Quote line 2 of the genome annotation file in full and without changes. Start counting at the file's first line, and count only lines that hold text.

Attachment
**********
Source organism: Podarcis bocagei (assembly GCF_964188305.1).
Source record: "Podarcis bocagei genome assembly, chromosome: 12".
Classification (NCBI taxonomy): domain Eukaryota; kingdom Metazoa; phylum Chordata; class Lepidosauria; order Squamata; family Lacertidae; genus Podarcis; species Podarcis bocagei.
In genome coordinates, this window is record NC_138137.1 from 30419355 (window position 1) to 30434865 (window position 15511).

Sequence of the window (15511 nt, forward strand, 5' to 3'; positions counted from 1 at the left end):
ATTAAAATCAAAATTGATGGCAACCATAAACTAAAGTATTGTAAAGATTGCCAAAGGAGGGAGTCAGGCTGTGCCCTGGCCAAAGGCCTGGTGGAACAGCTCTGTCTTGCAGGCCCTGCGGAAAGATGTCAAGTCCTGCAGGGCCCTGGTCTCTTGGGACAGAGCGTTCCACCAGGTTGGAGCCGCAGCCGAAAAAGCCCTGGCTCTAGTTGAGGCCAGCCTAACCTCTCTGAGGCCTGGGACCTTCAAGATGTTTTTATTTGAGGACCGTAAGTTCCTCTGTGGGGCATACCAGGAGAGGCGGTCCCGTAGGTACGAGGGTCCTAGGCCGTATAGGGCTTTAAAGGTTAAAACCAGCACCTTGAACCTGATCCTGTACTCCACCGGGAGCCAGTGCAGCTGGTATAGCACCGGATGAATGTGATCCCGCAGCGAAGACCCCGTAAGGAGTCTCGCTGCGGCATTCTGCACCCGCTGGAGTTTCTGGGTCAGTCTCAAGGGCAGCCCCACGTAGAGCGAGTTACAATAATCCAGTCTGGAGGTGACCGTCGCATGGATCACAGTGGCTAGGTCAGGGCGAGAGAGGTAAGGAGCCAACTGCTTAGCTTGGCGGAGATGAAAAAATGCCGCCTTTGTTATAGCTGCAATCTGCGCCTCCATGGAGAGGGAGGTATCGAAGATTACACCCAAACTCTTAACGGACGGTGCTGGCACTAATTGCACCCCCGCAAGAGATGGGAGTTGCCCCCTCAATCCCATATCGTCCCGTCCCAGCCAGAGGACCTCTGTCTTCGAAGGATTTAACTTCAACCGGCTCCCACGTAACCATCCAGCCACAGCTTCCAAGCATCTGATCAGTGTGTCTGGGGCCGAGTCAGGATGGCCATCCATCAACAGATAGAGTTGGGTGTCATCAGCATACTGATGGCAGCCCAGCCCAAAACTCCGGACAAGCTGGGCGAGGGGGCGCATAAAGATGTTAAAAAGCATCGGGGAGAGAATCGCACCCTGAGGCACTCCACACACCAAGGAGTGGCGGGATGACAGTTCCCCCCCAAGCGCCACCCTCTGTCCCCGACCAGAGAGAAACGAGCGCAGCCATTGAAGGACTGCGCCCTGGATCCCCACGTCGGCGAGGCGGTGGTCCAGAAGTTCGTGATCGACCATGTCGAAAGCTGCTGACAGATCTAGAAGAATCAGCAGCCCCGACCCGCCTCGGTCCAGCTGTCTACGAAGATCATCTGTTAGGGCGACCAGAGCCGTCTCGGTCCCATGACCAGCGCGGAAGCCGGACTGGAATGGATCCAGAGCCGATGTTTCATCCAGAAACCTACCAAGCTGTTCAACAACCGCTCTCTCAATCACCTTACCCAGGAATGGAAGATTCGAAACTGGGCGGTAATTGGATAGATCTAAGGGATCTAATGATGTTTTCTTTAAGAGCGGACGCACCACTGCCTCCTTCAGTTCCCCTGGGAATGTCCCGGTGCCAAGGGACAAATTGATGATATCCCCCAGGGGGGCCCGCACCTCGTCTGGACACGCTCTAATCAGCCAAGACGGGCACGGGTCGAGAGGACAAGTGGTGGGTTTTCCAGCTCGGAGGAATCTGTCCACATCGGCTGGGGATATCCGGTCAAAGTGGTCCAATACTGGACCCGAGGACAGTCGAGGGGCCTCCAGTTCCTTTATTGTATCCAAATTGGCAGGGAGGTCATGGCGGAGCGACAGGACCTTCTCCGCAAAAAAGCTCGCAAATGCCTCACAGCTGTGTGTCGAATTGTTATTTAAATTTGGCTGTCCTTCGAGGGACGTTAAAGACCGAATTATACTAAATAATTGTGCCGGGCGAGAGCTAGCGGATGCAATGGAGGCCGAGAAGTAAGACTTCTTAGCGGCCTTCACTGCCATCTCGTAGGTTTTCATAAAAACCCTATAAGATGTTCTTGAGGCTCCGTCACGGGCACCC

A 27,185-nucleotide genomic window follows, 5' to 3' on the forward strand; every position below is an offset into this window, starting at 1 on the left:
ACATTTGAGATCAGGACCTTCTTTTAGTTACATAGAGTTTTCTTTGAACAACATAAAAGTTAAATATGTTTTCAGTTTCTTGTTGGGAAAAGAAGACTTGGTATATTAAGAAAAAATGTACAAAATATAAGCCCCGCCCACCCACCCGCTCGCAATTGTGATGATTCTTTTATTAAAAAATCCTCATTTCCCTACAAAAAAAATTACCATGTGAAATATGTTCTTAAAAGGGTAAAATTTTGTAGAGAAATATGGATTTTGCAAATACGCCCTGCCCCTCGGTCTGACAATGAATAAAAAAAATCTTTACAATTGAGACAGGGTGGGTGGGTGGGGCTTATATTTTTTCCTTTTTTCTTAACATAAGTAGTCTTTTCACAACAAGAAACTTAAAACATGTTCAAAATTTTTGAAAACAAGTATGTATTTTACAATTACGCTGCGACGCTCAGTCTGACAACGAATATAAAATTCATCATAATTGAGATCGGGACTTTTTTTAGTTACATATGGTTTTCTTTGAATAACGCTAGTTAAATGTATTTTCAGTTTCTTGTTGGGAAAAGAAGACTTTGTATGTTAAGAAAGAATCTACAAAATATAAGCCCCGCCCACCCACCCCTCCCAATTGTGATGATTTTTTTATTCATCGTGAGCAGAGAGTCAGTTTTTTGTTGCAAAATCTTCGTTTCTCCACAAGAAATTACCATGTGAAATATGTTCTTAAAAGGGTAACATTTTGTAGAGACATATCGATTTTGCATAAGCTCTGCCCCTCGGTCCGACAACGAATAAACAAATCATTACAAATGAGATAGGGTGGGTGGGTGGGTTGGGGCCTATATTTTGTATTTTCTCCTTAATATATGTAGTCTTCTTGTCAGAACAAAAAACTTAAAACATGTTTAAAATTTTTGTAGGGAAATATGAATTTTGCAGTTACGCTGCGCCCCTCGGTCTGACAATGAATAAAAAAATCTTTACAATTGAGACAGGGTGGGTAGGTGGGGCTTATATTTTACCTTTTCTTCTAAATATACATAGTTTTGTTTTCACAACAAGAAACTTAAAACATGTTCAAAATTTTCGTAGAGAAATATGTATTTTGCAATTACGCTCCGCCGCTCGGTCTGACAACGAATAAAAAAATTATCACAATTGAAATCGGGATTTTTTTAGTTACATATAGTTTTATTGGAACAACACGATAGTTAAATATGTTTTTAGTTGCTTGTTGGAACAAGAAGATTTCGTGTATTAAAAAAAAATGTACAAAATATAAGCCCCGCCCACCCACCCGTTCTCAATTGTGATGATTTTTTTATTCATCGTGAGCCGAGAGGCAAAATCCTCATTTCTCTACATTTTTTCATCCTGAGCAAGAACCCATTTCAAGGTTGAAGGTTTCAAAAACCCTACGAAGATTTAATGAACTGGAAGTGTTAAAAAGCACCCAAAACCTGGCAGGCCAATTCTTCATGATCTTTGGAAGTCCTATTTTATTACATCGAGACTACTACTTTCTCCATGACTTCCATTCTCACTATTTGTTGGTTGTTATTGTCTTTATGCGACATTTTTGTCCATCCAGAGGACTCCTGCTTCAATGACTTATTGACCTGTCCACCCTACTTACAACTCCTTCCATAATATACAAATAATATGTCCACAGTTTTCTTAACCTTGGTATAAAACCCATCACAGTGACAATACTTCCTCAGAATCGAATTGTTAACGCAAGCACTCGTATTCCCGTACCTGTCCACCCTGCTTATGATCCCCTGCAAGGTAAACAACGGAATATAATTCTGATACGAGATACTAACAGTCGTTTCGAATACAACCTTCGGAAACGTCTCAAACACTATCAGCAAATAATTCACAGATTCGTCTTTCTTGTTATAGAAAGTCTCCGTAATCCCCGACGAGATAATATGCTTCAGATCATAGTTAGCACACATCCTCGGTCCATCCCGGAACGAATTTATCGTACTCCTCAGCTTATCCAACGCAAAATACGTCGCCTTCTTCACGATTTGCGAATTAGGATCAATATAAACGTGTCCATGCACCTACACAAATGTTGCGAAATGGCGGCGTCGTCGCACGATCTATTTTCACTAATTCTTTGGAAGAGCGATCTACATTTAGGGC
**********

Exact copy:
Source record: "Podarcis bocagei genome assembly, chromosome: 12".